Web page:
Basic income could reduce poverty to lowest level in decades

New research involving experts from Northumbria University proposes a new universal basic income model that could cut poverty by more than half, bringing it to its lowest level in 60 years, without additional calls on public finance.

The report, funded by the Wellcome Trust and led by Basic Income Conversation and Compass, represents the most substantial attempt to date to assess the impact of a Universal Basic Income (UBI) scheme and the greater security of the income it offers. It comes 80 years after the publication of the landmark Beveridge Report, which was instrumental in the creation of the UK welfare state.

The tax-neutral scheme, proposed by researchers from Landman Economics, the University of Bristol and the University of York, as well as Northumbria, involves no additional calls on public finances and no net increase in taxation. The cost would be exactly offset by additional revenue from internal changes in tax rates and national insurance contributions.

Matthew Johnson, a professor of politics at Northumbria University, is one of the report’s co-authors, Fighting poverty: the power of a universal basic income, released today. His research focuses on the links between culture, politics and well-being.

Professor Johnson explained: ‘I understand that for some people this will seem like a counter-intuitive policy in many ways, but after working on it for several years I am now convinced that a universal basic income is one of the only general-purpose policies. the instruments at our disposal to deal with the crisis in mental and physical health and the regional inequalities which are accentuated in the current context of the crisis in the cost of living.

“The multidisciplinary team involved in this research has focused its efforts on developing proposals likely to have a real impact. If we really want to take it to the next level, people need stability to have a base from which to seize opportunities, be enterprising, build businesses and take risks.

Depending on the model, compared to the current system:

  • Child poverty more than halved to 12.5%, bringing it back below the level of 14.0% in 1977.
  • Working-age poverty fell by just over a quarter, from 19.4% to 14.9%.
  • Poverty among pensioners fell by 54%, from 16.7% to 7.7%. This brings the level of pensioner poverty well below the lowest post-1961 rate of 14% in the early 1980s.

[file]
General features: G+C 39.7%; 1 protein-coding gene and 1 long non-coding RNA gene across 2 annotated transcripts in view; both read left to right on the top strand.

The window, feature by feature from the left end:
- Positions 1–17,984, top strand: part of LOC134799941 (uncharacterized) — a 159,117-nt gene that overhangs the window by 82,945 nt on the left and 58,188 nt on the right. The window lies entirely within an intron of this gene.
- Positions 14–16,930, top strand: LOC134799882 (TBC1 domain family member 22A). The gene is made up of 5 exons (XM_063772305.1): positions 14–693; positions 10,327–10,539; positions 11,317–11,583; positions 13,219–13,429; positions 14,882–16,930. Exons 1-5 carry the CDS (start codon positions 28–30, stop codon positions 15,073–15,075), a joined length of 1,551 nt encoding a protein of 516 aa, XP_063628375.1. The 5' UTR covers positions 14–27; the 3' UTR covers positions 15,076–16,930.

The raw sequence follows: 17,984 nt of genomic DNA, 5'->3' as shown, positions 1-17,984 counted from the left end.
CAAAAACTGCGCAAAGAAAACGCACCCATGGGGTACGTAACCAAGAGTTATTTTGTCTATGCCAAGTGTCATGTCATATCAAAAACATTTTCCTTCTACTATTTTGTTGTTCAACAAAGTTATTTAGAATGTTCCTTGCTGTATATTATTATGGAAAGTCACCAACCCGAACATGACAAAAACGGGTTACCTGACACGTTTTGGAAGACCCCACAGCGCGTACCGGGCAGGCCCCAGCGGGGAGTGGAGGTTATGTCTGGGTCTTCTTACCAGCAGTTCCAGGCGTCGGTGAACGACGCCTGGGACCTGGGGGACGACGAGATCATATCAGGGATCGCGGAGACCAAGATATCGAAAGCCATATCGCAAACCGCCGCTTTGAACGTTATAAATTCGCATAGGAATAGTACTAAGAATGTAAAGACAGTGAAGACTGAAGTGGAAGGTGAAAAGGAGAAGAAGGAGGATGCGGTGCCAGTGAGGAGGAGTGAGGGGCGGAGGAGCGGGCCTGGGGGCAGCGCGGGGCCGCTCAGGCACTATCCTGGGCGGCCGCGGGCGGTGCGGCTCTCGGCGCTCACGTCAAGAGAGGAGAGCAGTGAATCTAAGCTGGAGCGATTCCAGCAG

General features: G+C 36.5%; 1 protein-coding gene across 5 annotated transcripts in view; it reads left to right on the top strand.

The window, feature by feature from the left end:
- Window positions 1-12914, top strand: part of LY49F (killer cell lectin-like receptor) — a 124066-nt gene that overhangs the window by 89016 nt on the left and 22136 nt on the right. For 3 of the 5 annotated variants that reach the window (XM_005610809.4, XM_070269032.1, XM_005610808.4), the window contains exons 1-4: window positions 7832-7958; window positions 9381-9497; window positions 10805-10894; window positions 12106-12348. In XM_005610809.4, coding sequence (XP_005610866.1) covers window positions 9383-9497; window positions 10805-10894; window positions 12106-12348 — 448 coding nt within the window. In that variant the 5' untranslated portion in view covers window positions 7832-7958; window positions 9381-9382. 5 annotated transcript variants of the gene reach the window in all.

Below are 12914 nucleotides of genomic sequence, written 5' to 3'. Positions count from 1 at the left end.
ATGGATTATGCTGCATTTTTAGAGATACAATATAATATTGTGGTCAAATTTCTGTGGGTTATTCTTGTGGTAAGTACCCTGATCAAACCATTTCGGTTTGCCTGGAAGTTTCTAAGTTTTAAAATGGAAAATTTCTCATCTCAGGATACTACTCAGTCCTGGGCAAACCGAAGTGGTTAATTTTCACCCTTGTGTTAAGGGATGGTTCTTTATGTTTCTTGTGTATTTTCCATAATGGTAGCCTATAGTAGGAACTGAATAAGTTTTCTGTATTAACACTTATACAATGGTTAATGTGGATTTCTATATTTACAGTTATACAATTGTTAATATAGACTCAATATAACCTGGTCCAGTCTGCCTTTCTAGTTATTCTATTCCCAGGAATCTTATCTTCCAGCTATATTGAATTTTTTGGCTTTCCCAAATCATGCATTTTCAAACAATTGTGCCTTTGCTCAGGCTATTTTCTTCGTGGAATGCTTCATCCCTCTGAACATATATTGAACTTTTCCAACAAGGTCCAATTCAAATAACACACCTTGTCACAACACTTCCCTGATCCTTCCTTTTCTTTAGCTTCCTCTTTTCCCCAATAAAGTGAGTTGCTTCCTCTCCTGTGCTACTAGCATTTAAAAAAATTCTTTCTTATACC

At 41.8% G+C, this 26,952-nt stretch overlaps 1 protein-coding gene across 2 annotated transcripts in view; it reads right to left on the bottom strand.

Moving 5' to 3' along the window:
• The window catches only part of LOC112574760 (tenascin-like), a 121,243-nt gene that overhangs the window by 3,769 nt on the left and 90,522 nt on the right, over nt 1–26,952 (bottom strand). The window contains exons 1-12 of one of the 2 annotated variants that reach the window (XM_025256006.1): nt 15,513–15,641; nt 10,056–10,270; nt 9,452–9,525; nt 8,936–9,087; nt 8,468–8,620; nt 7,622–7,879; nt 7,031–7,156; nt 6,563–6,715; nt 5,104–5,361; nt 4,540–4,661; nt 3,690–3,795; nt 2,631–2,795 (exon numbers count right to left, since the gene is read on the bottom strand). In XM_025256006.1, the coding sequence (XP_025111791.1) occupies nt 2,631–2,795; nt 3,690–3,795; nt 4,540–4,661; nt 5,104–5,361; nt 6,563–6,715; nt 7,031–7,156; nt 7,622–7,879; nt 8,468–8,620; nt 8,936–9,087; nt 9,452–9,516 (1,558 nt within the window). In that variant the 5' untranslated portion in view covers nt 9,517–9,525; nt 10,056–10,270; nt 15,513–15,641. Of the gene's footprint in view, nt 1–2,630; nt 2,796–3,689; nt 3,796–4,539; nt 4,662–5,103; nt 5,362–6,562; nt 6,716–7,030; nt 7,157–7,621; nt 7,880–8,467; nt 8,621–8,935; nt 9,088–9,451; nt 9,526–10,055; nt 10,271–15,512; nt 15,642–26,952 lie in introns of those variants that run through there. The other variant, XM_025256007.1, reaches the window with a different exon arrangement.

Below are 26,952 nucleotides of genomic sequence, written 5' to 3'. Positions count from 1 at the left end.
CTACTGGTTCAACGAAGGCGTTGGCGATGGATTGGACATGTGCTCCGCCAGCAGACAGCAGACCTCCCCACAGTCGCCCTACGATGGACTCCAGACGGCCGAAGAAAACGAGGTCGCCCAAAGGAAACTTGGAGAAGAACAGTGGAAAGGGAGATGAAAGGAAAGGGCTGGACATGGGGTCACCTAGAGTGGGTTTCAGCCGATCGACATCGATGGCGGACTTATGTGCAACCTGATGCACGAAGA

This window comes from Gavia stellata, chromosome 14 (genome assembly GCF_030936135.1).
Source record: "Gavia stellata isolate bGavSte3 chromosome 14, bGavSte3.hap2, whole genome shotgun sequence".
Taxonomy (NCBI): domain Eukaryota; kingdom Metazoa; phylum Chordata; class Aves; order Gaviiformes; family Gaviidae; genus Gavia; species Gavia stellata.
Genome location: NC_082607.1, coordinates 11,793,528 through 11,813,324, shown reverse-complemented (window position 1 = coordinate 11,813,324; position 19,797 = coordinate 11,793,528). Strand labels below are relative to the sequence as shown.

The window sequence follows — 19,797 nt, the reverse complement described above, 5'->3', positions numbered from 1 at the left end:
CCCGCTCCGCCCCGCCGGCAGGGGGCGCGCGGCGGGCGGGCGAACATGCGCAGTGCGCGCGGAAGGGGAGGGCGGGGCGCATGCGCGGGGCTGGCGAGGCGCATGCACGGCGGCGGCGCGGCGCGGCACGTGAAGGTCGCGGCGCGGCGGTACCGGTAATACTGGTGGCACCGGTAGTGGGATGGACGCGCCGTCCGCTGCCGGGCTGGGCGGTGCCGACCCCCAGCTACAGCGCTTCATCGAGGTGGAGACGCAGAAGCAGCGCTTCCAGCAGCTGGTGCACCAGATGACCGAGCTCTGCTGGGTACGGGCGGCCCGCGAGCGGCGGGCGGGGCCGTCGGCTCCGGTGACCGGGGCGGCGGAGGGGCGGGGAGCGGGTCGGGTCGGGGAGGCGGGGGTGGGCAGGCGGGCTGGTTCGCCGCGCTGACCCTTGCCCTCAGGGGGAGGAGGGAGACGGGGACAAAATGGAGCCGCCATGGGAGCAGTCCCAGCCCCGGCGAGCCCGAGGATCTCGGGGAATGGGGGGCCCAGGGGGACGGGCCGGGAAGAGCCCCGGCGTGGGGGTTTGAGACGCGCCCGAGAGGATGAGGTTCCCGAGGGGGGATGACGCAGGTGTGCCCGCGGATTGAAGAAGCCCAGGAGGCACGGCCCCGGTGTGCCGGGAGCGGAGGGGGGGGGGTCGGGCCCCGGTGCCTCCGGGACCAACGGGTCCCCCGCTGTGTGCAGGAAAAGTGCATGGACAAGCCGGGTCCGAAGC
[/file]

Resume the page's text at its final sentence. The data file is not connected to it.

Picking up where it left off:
• The Gini coefficient – ​​a summary measure of inequality – falls by 12.5%, bringing it back towards the peak of equality reached in the 1970s.
  • Gains are concentrated among the poorest and losses among high-income groups

The model involves two main sets of changes to the existing tax and benefit system:

  • A set of guaranteed weekly payments that provide a floor income. This is £41 per child and £63 per adult of working age, representing a guaranteed payment of almost £11,000 a year for a family of four.
  • A series of tax adjustments pay the weekly basic income: the changes involve a reduction in personal allowance to £750, an increase in existing tax rates of 3p per pound and a change to the current system of contributions to national insurance.

In addition to ensuring budget neutrality, these changes ensure that gains are concentrated among the poorest.

Another co-author of the report is Stewart Lansley, a visiting scholar at the University of Bristol. “We are told over and over again that reducing today’s high levels of poverty would be too complex and too costly,” he said. “This report shows that a basic income is within reach, would be affordable and feasible, and would be a clear path to building a better post-Covid society.”

Neal Lawson, Director of Compass, added: “At a time of skyrocketing poverty, this report shows that Universal Basic Income can bring us back to the lowest levels of child poverty in over 50 years. By showing that universal basic income can lead to record levels of poverty without any additional strain on the nation’s finances, this report makes transformative change a political decision, not an economic one.

Professor Johnson will present the research at an online event, organized by the Basic Income Conversation, due to take place on 21st June. Learn more here.


Press contacts:

Gemma Brown at Northumbria University [email protected]

Lena Swedlow at Compass on [email protected]

Notes to Editors:

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